For those of us who deeply admire Stephen Poliakoff the BBC have laid out a banquet - not so much a taster menu as a complete blowout. Last week those seeking out rare television drama gems had to juggle whether to record the new adaptation of A Room With A View whilst getting a Poliakoff hit with the exquisite Joe's Palace or vice versa. If your DVD was up the spout you were quite possibly in tears. If you'd watched the reruns of the first two parts of Shooting the Past a couple of days before, I doubt you headed for the Forster.
I remember the impact Poliakoff's Shooting the Past had on its first showing in 1999 - the best evocation of how pictures tell stories that I can recount. A collection being so much more than the sum of its parts; that storytelling is one of the most important attributes of the human race; how the brain is exponentially superior in every way to a computer no matter how large the electronic database; that business schools may be money making machines for churning out mini mes but they do not develop the soul: all these concepts were set out for the viewer. When something is so near perfect, any minor irritant galls, and my ointment's flea was Emilia Fox playing the redheaded leather trousered Spig who lopes and stares to minor effect. Up against Lindsay Duncan, Timothy he can do no wrong Spall and Billie Whitelaw, she didn't stand a chance; eight years on she's still not really fit for purpose.
Next up was Joe's Palace, bringing together worlds so disparate you expect the dissonance to be greater than it is. Unlike some interpretations, I didn't believe that any of the people Joe met thought he was wise, brilliant or clever. He was a young, lonely, inexperienced soul, a quiet boy neither overly naive or worldly. He was easy to befriend, mildly exploited, but saw things as they really were. He was simply the least complicated of the people around him, a cipher with little personal baggage. Chippyness was reserved for all the remaining characters, their baggage slowly unpacked for the viewer.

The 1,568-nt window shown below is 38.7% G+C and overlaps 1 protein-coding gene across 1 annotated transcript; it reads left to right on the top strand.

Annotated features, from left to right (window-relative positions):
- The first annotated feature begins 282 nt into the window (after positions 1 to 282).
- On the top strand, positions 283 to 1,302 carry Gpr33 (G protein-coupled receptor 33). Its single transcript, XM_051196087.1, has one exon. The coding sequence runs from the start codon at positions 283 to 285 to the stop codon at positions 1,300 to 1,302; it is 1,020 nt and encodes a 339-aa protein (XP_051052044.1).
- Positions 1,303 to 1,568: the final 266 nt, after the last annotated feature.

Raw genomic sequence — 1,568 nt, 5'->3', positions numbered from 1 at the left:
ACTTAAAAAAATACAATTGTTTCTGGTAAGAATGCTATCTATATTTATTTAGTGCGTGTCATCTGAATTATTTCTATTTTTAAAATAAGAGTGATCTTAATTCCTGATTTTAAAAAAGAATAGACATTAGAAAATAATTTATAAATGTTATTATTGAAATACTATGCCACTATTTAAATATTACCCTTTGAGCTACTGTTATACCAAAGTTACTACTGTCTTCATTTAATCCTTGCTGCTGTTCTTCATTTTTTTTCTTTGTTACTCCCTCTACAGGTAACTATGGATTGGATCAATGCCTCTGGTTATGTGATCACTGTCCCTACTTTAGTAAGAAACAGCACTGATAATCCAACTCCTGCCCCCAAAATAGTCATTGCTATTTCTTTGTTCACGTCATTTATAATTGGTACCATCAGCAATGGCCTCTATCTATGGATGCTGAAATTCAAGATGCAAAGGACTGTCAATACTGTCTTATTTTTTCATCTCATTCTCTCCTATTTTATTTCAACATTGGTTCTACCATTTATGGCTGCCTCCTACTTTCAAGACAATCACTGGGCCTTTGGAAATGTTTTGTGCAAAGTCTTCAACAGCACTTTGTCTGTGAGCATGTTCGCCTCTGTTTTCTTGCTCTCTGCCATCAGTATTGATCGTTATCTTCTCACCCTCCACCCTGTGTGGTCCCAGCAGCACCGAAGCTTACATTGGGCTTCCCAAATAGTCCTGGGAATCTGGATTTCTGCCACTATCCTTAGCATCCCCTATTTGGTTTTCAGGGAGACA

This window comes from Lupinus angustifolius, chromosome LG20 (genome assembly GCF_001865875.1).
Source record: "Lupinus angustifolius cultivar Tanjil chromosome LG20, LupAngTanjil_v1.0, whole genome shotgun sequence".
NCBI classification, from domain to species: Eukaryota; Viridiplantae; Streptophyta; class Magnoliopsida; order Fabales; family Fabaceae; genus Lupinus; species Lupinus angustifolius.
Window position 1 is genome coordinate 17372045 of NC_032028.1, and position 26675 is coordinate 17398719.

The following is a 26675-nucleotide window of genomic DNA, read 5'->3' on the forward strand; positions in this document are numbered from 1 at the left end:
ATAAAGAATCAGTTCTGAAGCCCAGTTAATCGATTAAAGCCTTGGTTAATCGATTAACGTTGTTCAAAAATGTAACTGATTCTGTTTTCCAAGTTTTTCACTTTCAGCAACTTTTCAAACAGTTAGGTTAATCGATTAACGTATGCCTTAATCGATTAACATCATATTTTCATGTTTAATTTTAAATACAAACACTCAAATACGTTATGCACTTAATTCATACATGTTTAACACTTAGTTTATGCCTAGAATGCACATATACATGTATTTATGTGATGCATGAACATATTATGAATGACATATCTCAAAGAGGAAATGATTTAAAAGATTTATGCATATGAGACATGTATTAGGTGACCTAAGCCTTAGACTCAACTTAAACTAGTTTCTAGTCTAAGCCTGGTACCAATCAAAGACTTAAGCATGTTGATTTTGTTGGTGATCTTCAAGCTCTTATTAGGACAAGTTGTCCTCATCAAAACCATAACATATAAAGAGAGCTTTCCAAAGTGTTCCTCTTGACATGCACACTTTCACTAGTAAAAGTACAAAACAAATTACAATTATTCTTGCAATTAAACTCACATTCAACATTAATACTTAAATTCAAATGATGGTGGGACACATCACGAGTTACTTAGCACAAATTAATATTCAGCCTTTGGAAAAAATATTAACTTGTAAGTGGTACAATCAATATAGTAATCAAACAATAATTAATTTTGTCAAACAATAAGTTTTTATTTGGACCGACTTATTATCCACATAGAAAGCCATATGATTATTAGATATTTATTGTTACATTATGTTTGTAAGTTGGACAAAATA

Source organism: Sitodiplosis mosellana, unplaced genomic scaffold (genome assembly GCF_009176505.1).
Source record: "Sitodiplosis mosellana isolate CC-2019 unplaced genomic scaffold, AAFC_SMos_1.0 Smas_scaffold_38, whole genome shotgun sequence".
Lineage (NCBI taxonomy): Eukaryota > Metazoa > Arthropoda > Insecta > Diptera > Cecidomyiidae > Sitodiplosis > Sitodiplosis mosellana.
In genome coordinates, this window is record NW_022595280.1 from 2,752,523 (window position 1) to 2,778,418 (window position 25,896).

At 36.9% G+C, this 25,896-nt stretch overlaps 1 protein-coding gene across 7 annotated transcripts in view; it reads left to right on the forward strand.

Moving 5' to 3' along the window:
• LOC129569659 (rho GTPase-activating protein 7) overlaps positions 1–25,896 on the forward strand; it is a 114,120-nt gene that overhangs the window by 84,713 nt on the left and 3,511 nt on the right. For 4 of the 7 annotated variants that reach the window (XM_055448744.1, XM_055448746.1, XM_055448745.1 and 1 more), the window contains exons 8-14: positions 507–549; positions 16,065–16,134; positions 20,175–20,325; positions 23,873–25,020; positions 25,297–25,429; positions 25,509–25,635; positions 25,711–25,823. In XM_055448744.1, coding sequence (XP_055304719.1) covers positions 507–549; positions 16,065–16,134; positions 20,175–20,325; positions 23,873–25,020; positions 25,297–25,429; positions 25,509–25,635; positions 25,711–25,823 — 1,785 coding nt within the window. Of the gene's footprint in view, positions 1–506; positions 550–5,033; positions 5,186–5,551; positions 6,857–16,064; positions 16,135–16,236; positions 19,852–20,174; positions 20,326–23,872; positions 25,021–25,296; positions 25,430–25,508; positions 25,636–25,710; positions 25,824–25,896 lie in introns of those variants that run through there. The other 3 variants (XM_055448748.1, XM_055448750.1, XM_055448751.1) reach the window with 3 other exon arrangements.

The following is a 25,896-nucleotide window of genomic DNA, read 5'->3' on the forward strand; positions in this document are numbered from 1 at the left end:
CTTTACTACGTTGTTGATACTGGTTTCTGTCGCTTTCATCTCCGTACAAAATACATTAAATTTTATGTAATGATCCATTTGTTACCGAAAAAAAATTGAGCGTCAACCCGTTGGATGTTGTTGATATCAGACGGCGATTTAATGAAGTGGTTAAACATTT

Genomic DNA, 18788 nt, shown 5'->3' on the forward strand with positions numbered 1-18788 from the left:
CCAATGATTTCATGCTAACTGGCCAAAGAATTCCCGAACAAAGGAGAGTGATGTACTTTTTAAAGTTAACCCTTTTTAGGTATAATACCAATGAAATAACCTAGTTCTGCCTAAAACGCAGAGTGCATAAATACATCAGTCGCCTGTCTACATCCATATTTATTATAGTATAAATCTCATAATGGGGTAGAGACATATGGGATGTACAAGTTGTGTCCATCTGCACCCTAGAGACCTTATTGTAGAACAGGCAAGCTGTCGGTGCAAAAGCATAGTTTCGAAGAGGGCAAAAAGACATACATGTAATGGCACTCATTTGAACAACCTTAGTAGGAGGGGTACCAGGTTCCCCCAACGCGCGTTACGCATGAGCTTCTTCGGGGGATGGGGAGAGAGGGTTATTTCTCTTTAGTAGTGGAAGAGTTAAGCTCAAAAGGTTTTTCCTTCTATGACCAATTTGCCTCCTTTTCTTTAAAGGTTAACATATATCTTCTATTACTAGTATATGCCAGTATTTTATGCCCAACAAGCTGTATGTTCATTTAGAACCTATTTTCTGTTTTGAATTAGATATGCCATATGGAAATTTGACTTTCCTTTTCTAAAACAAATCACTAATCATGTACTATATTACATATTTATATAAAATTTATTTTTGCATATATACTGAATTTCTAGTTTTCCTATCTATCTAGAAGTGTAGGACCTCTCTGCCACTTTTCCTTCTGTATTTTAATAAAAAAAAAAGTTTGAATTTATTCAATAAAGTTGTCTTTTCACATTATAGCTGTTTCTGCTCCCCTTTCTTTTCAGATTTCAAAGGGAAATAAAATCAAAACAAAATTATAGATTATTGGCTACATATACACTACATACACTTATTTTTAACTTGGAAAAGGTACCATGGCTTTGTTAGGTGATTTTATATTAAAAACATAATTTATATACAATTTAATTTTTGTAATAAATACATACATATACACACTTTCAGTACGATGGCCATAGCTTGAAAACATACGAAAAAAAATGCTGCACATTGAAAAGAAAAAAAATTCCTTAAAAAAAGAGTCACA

Holocaust references can jar - like child abuse, its horror can be misused to create undeserved dramatic tension. In Joe's Palace the revelations of the source of the billions that had bought the 'palace' and its contents were portrayed with frightening originality. Jewish men in Berlin forced to crawl naked through the park whilst the women perched in trees chirruping like birds were extraordinary harbingers of ultimate degradation.
Last night we had Mark Kermode head to head with Poliakoff, who openly shared his absolutism; his vision, his script, his work. It's a rare artist that can command control. I could rabbit on about A Real Summer or the fact that I loved The Lost Prince and Gideon's Daughter. I don't care that all the pieces are set in luscious surroundings; there is more than enough cold reality available on every channel every day (and for some good reality stuff see The Street where you can have your Spall and eat it too). All I know is there is more brilliance to come.